Law schools must do more to retain first-generation students

For equity-minded undergraduate institutions, careful attention to recruiting, supporting, and retaining first-generation students is essential. But it is equally important for graduate schools to understand and empower these scholars as they progress to higher degrees.

This is especially true for law school leaders, who introduce students to an ancient and traditionally exclusive craft characterized by hierarchy and countless written and unwritten rules.

Imagine a student stepping into this sacred space who is the first in their family to graduate with a four-year degree — ignoring the concepts of outlines, cold calls, or folders. Knowing who to trust – and who to ask for help without judgment – becomes a piece of cake.

Without a ready-made network of support and guidance, the nuances of law school are all the more daunting for her.

Compare that with the expertise carried by a former student with a deep family history in education and law: grandparents and parents who received advanced degrees, including a federal judge. Steeped in the profession, this student arrives at his father’s alma mater with a head start – a knowledge of networking, study groups and Law Review – which helps propel him to the deanship of a another law school in 19 years.

These divergent experiences are our own, illustrating that near inevitability in one case – success in law school – was far from certain in the other. Unless they close this gap, law schools risk leaving first-generation students without the tools and opportunities to get the most out of themselves – and the justice system – through their education and beyond.

Find ways to support continued success

It is not enough simply to admit students who are the first in their families to attend law school or who were the first in their families to attend university; we also need to find mechanisms to support their continued success once they are here and in their careers to come.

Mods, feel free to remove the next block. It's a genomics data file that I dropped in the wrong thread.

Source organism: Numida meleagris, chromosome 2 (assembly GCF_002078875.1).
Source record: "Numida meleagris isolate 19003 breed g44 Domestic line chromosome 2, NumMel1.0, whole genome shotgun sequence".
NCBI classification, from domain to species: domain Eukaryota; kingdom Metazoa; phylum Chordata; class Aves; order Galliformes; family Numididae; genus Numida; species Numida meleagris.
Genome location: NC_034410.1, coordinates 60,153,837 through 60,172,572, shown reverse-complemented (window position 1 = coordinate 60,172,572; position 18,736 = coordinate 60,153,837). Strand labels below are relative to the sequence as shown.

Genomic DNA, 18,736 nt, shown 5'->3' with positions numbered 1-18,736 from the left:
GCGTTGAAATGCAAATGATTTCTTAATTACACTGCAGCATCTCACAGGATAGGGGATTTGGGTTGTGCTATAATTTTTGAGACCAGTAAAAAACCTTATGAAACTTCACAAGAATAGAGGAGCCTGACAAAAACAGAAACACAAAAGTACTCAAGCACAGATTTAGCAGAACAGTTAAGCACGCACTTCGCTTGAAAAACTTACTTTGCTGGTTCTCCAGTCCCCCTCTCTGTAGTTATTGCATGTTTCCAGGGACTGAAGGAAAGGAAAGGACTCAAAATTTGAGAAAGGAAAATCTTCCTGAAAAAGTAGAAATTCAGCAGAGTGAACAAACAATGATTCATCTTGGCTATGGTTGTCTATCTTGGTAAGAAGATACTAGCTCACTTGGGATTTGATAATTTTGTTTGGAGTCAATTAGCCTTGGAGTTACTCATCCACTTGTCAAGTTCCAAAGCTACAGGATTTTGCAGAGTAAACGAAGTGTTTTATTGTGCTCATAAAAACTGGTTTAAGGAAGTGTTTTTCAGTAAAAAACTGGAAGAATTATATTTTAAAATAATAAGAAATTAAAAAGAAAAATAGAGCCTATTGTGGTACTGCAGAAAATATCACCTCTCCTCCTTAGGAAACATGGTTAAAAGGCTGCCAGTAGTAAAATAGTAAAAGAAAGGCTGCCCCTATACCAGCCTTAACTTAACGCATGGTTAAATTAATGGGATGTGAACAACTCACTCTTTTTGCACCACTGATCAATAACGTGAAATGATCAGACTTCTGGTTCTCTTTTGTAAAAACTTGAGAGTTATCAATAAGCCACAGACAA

Why is this important? Certainly, if we profess to want an inclusive and equitable education system, efforts must be made to equip first-generation students with the knowledge that their peers glean from their college-educated parents so that all are equally able to perform at their best. . to the best of their ability as law students.

More important, however, is the need to ensure that law schools produce first-generation graduates who can join the legal profession. Lawyers with such backgrounds bring a set of skills and perspectives essential to the practice of law, whether it’s the ability to connect with clients who have not attended college or different views on certain disputes or transactions.

Among lawyers who become judges, the perspective of first-generation students is critical, given the wide range of people who appear in court for fair justice.

This is why we must work to create pathways to legal education for first generation students. This means outreach efforts that inform them of the possibility of attending law school and why it might be a good choice. And that means providing support and education to first-generation students throughout the application process.

Such support could be, for example, a partnership between undergraduate pre-law advisers, law schools and organizations such as the Law School Admissions Council and AccessLex, both of which have programs to help broaden the access to law school for students from underrepresented backgrounds.